Aluminum Oxide is the most popular because it's 'friable'. Friabilitymeans that when heat and pressure are applied each grit will fragment a small amount. This creates new sharp edges, thus renewing the cutting action to enable the aluminum Oxide to last longer.
Garnet is also used in woodworking. It is not friable like Aluminum Oxide, so the edges of the grit dull during use. So, you may feel lots of grit on your belt, but its ability to cut is diminished. The good news is garnet sandpager produces a smoother surface than aluminum oxide for the same grit number (due to the 'wear' of the grit's edges). Garnet is often used as an a final sanding paper (120 grit or higher) because it tends to burnish, or seal off a wood’s grain. resulting in a 'smoother' finish when applying thick coatings like paint or varnish.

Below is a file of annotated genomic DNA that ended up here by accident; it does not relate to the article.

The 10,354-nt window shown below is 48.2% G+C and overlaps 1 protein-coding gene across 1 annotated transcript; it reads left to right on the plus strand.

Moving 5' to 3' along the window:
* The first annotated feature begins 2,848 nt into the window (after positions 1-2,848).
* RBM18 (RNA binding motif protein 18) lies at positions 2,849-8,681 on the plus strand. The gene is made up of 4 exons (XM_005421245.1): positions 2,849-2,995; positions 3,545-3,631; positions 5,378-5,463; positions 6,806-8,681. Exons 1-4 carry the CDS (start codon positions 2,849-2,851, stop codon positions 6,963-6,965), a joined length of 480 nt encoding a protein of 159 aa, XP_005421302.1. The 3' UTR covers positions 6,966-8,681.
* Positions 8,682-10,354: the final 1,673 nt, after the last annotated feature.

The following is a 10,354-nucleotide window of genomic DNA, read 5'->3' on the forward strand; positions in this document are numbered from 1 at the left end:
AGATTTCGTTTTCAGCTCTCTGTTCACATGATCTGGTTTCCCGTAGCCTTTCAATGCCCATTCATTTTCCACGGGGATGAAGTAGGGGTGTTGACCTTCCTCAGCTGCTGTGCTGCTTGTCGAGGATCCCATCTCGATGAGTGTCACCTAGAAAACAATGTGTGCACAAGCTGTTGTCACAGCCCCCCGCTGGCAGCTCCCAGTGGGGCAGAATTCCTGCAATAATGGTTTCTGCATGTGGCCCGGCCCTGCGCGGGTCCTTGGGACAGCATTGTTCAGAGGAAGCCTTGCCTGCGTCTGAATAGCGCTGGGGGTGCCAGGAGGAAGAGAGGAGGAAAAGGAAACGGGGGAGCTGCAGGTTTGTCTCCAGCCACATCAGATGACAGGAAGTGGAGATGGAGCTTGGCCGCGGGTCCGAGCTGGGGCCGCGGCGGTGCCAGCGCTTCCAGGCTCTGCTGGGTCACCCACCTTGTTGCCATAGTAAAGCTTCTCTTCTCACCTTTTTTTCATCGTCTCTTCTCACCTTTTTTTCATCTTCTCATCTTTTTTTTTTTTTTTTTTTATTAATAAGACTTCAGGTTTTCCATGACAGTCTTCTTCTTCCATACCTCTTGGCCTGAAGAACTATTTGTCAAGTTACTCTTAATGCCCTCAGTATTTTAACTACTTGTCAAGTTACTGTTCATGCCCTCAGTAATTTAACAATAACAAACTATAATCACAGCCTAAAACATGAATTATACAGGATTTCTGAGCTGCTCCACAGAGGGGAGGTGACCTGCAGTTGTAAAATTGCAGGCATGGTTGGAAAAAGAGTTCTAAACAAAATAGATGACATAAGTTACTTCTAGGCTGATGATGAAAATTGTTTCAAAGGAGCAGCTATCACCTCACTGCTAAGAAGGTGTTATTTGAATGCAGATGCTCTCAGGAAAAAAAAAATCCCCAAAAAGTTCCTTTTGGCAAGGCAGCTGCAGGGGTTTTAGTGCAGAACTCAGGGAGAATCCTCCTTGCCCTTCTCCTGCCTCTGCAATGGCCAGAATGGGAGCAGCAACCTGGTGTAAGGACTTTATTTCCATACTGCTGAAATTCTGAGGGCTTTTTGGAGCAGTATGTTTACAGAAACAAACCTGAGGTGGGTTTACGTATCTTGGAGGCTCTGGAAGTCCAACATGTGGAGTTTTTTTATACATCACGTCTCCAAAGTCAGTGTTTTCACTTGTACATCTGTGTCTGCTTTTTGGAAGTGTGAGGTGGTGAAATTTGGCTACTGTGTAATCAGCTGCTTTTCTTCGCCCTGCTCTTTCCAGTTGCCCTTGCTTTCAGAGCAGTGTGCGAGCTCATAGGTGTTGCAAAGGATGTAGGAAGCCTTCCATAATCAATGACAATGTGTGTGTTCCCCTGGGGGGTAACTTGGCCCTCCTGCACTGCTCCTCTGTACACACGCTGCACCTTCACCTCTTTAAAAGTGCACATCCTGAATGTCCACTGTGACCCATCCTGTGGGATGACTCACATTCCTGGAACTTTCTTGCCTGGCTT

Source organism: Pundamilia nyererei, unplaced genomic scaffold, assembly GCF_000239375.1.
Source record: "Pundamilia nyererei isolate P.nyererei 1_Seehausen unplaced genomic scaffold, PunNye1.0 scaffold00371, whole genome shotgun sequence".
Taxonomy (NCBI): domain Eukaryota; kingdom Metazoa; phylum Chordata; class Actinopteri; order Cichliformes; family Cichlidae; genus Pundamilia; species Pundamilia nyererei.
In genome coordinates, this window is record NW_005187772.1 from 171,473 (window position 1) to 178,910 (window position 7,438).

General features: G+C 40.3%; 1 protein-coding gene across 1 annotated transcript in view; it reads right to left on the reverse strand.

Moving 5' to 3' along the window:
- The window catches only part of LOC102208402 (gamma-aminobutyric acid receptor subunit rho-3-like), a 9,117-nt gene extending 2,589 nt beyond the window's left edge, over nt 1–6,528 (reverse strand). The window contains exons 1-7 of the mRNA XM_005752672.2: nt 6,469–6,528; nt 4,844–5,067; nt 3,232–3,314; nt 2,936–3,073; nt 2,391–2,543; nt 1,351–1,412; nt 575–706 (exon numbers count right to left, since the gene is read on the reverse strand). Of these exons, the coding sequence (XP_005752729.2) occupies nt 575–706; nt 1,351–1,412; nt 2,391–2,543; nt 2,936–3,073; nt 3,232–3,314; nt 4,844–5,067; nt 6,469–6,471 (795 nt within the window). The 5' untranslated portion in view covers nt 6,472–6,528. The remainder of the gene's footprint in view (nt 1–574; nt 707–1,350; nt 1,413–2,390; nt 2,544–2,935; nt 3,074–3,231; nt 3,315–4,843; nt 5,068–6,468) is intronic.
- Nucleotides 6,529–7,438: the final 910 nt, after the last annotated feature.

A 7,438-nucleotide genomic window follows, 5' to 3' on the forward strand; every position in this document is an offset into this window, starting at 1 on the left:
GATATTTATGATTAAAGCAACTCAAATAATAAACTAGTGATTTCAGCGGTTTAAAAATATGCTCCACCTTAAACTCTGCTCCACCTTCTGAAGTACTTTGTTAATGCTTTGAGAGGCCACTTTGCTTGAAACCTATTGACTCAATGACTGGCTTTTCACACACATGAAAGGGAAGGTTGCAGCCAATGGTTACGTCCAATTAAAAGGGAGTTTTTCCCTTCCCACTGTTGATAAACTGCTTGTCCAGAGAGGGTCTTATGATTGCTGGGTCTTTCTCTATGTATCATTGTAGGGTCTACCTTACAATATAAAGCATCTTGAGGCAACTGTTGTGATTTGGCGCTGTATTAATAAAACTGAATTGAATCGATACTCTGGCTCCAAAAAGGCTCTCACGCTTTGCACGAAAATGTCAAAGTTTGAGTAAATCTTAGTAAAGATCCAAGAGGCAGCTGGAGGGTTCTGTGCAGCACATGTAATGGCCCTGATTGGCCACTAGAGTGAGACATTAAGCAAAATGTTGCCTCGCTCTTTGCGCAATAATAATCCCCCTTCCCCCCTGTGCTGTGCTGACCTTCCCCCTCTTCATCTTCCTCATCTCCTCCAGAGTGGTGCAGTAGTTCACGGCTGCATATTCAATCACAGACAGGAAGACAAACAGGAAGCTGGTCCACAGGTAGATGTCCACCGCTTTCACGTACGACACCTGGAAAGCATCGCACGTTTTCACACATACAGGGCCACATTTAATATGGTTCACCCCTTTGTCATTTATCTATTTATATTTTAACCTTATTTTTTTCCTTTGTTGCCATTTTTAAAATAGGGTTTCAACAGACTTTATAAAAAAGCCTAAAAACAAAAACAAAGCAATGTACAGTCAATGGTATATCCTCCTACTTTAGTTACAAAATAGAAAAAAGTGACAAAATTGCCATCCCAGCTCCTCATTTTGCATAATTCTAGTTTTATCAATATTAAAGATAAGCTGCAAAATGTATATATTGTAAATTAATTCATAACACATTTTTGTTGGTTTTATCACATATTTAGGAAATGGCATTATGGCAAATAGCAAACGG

Silicon Carbide (also called Zerconium) is harder than both Aluminum Oxide and Garnet. This makes it suitable for cutting hard materials like metal, paint, plastic, and fiberglass. Silicon carbide is also a friable abrasive. But keep in mind that wood is not hard enough to fracture silicon carbide's surface, so it'll appear to wear out faster than Aluminum Oxide. The trick, then, is to refresh the belt by sanding some angle-iron, or even a cinder block for 3 seconds. Then you can go back to your wood sanding.
Ceramic is not a friable material. It is the hardest of all of the abrasives commonly available, and it tends to be the most expensive. For this reason, only commercial shops uses them for shaping or leveling table tops, etc.